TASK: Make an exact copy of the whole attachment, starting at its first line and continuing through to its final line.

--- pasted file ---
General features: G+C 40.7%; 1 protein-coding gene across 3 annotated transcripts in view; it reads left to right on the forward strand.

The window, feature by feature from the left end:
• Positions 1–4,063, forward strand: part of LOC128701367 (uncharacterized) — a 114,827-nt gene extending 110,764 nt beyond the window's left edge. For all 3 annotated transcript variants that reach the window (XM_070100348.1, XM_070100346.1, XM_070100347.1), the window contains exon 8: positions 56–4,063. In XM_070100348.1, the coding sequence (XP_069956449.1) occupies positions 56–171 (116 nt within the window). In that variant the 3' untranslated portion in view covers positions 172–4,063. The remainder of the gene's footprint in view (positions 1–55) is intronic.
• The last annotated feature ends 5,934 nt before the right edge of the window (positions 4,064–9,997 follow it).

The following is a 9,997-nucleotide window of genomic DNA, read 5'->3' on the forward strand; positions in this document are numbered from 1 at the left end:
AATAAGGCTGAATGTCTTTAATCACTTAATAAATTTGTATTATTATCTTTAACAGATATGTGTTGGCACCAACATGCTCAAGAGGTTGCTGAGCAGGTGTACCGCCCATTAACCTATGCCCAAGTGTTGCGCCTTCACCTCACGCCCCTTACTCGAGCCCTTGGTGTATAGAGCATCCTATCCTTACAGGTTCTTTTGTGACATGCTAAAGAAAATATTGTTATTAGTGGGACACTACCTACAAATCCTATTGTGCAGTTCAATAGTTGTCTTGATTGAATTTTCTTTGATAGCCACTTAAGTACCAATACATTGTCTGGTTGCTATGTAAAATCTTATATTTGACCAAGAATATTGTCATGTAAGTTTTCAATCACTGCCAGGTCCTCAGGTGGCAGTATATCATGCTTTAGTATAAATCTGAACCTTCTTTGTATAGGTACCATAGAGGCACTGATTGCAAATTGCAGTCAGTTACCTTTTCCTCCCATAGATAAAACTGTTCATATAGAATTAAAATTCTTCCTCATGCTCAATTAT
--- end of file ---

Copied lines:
General features: G+C 40.7%; 1 protein-coding gene across 3 annotated transcripts in view; it reads left to right on the forward strand.

The window, feature by feature from the left end:
• Positions 1–4,063, forward strand: part of LOC128701367 (uncharacterized) — a 114,827-nt gene extending 110,764 nt beyond the window's left edge. For all 3 annotated transcript variants that reach the window (XM_070100348.1, XM_070100346.1, XM_070100347.1), the window contains exon 8: positions 56–4,063. In XM_070100348.1, the coding sequence (XP_069956449.1) occupies positions 56–171 (116 nt within the window). In that variant the 3' untranslated portion in view covers positions 172–4,063. The remainder of the gene's footprint in view (positions 1–55) is intronic.
• The last annotated feature ends 5,934 nt before the right edge of the window (positions 4,064–9,997 follow it).

The following is a 9,997-nucleotide window of genomic DNA, read 5'->3' on the forward strand; positions in this document are numbered from 1 at the left end:
AATAAGGCTGAATGTCTTTAATCACTTAATAAATTTGTATTATTATCTTTAACAGATATGTGTTGGCACCAACATGCTCAAGAGGTTGCTGAGCAGGTGTACCGCCCATTAACCTATGCCCAAGTGTTGCGCCTTCACCTCACGCCCCTTACTCGAGCCCTTGGTGTATAGAGCATCCTATCCTTACAGGTTCTTTTGTGACATGCTAAAGAAAATATTGTTATTAGTGGGACACTACCTACAAATCCTATTGTGCAGTTCAATAGTTGTCTTGATTGAATTTTCTTTGATAGCCACTTAAGTACCAATACATTGTCTGGTTGCTATGTAAAATCTTATATTTGACCAAGAATATTGTCATGTAAGTTTTCAATCACTGCCAGGTCCTCAGGTGGCAGTATATCATGCTTTAGTATAAATCTGAACCTTCTTTGTATAGGTACCATAGAGGCACTGATTGCAAATTGCAGTCAGTTACCTTTTCCTCCCATAGATAAAACTGTTCATATAGAATTAAAATTCTTCCTCATGCTCAATTAT